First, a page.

Researchers from Nelson Mandela University suggest that sudden changes to the surface salinity during the flood killed some sections of the eelgrass bed.
The cape dwarf-eelgrass can survive freshwater conditions, but biomass and bed density are reduced. Sudden reductions in salinity can cause damage to the plant and lead to mortality when the salinities increase again. Long-term exposure to freshwater conditions kill this submerged macrophyte.
Pufferfish and blue bottle strandings
During January, hundreds of pufferfish, mainly Evil-eye Puffers (Amblyrhychotes honckenii) washed up dead on the beaches in Witsand. This phenomenon was recorded on beaches between Cape Town and Port Elizabeth. The LBRCT removed over 440 of these fish from our beaches. Most of the blaasops were picked up between Blokke and @Anchorage Restaurant and Bar. These tropical fish are highly poisonous.
A possible reason for these fish washing up onto our shores is due to the big seas and strong winds experienced at the time. These weather conditions can frighten or disturb these fish which causes them to inflate their abdomens and they then wash up on the beach. Another potential reason are the spawning aggregations that take place in shallow water. During these rough seas, the puffers can get blown ashore which results in mass mortalities for this species.
Along with these fish, many blue bottles (Portuguese man o’ wars) also washed up. These siphonophores are not true jellyfish and live on the ocean’s surface being propelled by winds, currents and tides. The rough sea conditions and onshore winds would have pushed these animals onto the beach.
Vegetation and habitat maps
During January we had the pleasure of hosting staff from Nelson Mandela University to assist us in updating our vegetation and habitat maps and species identification along the estuary. Mapping occured on land and by boat, looking mainly at salt marshes, eel grass and reed beds. We also received advice on possible rehabilitation projects to reduce the erosion we observed in the salt marsh banks. All of the information collected will go into our GIS system, and provide information at much finer resolution than the existing maps.
Once the bussle of season was over, we could allocate more manpower to the manual removal of water hyacinth and parots feather above the pont. Water hyacinth is a highly invasive plant that is South Africa’s most damaging aquatic weed. This plant species is originally from the Amazon basin in South America. It is is now found throughout the world, clogging up water ways and degrading aquatic ecosystems. This plant forms dense mats on the waters surface and negatively affects river flow and reduces biodiversity in a system.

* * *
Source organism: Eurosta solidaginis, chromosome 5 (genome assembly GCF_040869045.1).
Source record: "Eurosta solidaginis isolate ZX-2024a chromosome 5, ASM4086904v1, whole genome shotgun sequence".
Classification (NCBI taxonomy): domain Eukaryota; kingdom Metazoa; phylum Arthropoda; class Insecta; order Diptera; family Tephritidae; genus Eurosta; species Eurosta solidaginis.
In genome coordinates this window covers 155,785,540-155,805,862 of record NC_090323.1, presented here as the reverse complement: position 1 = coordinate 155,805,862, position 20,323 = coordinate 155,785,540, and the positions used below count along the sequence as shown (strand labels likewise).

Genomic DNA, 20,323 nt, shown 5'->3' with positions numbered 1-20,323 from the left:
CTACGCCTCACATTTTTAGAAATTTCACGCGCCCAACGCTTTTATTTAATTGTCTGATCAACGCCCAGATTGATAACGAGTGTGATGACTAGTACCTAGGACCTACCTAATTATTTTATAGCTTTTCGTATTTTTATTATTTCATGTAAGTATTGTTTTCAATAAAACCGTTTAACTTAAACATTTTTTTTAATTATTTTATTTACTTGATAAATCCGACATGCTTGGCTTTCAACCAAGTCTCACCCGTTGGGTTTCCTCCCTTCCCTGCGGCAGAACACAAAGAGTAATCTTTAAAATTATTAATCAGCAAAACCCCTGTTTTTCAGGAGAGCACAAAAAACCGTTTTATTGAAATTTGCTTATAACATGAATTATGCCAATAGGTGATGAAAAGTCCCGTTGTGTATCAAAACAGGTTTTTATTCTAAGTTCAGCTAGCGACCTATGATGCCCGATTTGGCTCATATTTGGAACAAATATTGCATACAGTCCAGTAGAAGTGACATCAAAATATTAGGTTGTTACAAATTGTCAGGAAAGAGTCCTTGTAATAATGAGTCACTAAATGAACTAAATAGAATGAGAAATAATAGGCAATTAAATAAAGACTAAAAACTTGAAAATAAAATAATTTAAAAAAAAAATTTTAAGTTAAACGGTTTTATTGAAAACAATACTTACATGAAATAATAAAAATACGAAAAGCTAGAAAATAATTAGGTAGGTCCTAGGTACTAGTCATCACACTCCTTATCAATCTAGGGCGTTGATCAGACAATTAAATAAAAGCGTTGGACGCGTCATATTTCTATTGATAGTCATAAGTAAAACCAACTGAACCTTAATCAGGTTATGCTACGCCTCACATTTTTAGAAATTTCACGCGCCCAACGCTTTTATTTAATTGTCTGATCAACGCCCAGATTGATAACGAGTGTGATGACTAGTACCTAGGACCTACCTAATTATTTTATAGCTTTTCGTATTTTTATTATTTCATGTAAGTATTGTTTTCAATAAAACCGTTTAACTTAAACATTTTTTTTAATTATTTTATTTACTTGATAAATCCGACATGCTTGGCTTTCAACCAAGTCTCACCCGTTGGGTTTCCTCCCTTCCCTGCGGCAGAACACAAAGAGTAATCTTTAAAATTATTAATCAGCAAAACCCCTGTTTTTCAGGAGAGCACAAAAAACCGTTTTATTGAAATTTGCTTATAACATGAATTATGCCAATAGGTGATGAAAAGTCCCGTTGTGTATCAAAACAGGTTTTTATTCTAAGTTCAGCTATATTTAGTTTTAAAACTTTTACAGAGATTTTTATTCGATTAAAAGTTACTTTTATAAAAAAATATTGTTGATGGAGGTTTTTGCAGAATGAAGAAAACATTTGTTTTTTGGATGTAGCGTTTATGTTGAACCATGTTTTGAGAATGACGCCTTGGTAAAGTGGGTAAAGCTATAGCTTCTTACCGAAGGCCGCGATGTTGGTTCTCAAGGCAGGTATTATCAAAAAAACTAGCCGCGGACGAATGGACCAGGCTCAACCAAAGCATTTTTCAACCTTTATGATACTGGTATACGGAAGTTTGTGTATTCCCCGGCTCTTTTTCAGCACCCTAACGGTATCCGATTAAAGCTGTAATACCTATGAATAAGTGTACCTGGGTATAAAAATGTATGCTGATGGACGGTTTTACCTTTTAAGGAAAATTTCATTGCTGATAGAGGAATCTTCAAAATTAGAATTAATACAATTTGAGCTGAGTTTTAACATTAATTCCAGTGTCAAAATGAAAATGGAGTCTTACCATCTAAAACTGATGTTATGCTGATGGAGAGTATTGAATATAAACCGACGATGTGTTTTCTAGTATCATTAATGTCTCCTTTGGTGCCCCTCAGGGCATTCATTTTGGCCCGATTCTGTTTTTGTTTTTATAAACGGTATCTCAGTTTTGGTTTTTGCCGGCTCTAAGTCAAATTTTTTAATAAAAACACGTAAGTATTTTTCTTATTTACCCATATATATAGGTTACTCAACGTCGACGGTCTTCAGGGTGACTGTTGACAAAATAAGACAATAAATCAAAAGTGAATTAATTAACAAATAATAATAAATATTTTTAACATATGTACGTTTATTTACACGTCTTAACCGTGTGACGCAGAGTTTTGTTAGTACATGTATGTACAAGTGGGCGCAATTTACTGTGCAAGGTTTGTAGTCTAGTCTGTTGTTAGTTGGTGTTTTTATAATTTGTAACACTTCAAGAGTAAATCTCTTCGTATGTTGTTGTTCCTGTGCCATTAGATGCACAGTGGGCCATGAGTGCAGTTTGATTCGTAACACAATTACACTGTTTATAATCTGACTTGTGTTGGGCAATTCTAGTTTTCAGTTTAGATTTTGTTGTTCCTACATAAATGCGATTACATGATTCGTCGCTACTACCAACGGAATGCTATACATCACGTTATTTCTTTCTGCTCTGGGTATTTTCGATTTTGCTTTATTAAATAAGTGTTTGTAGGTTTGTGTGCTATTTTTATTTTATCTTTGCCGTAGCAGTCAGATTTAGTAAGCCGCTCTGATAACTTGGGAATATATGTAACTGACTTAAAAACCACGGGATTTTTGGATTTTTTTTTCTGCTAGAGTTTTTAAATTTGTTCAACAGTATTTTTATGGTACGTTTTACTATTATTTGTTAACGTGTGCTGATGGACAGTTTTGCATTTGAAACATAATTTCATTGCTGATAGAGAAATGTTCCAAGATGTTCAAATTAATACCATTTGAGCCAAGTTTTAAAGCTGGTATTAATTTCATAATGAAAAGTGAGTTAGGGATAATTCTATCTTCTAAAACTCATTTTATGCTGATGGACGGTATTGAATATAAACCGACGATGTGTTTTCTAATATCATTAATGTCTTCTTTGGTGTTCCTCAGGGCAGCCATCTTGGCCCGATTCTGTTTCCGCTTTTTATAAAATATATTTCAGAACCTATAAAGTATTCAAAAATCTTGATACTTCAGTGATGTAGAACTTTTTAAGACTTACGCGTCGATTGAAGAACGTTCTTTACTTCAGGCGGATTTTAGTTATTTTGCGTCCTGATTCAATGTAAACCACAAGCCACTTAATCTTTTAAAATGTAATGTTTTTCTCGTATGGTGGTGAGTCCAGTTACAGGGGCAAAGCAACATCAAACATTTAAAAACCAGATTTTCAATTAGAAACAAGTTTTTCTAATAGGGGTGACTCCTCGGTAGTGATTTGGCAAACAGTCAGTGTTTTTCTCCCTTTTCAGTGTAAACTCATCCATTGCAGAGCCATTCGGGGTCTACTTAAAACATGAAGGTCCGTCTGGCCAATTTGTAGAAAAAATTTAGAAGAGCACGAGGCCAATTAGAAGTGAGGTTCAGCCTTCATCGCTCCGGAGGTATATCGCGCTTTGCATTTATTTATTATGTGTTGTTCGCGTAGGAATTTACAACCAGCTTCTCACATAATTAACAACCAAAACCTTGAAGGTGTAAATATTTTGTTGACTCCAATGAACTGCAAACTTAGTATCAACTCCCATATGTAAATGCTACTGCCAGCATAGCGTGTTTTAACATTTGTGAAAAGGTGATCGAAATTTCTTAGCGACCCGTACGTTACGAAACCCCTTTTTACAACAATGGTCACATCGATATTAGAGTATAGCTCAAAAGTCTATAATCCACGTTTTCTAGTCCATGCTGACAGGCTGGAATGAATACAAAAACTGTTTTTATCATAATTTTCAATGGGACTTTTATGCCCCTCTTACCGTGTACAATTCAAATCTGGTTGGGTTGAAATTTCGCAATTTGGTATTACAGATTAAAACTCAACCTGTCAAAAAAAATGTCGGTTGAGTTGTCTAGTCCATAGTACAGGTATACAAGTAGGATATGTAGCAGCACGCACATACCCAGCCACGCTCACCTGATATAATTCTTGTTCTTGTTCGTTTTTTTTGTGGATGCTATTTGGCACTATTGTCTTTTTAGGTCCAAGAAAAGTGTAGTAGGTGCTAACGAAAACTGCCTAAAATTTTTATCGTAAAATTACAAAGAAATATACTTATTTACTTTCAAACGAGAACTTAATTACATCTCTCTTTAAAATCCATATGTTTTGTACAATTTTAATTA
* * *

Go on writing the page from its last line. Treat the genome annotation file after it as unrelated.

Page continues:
Species of the month:
Photos by Craig Midgley.
The Common-ringed plover or Ringnekstrandkiewiet is easily identifiable from other plovers by the yellow-orange bill with a black tip, orange legs and a white collar above a blackish breast. Breeding adults also have an orange eye ring.
Common-ringed plovers have a circumpolar breeding distribution and are mainly found above 60° North (latitude). It is believed that the birds that migrate to southern Africa are from the far north of their breeding range and travel 18000 km to reach our shores.
In southern Africa these birds are a common non-breeding visitors that arrive in September and leave by April. It is estimated that there are 11 000 of these plovers along the coast in southern Africa, excluding Mozambique. The oldest known bird was 19 years and 11 months old. The current worldwide population trend for this species is decreasing.
These birds are found in coastal habitats with a preference for muddy estuaries. Hundreds of these plovers can be found on the exposed mudbanks during low tide on the Breede River Estuary during spring and summer.
They feed on small crustaceans (e.g. crabs, shrimps, prawns etc), marine polychaetes (segmented worms), amphipods, isopods and insects. They feed during the day and at night.
-- Chittenden H, Davies G, Weiersbye I. 2016. Roberts Bird Guide: Second Edition
In the data
Monthly routine monitoring
January water quality
Two water quality runs were conducted during January; one before the rain and one afterwards. The salinity values before and after the rain showed a marked difference with much lower salinities recorded after the rainfall. These lower salinities are a result of increased freshwater in the estuary. The salinities near the mouth were typical for summer (34.65 PSU) before the rainfall, while the second survey recorded at maximum value of 10.12 PSU. During the first survey, freshwater conditions (less than 0.5 PSU) were not recorded, but were however observed from Powerlines during the post rain survey.
Water temperature and secchi depth were also impacted by the freshwater in the estuary. The water temperature during the first run ranged from 23.16 °C to 27.2 °C , while after the rainfall ranged between 20.06 °C to 23.21 °C. Secchi depth (water transparency) was reduced from an average of 1.7 meters to 0.3 meters. River runoff into the estuary increases the suspended solids in the water column and it becomes more turbid which decreases the water transparency.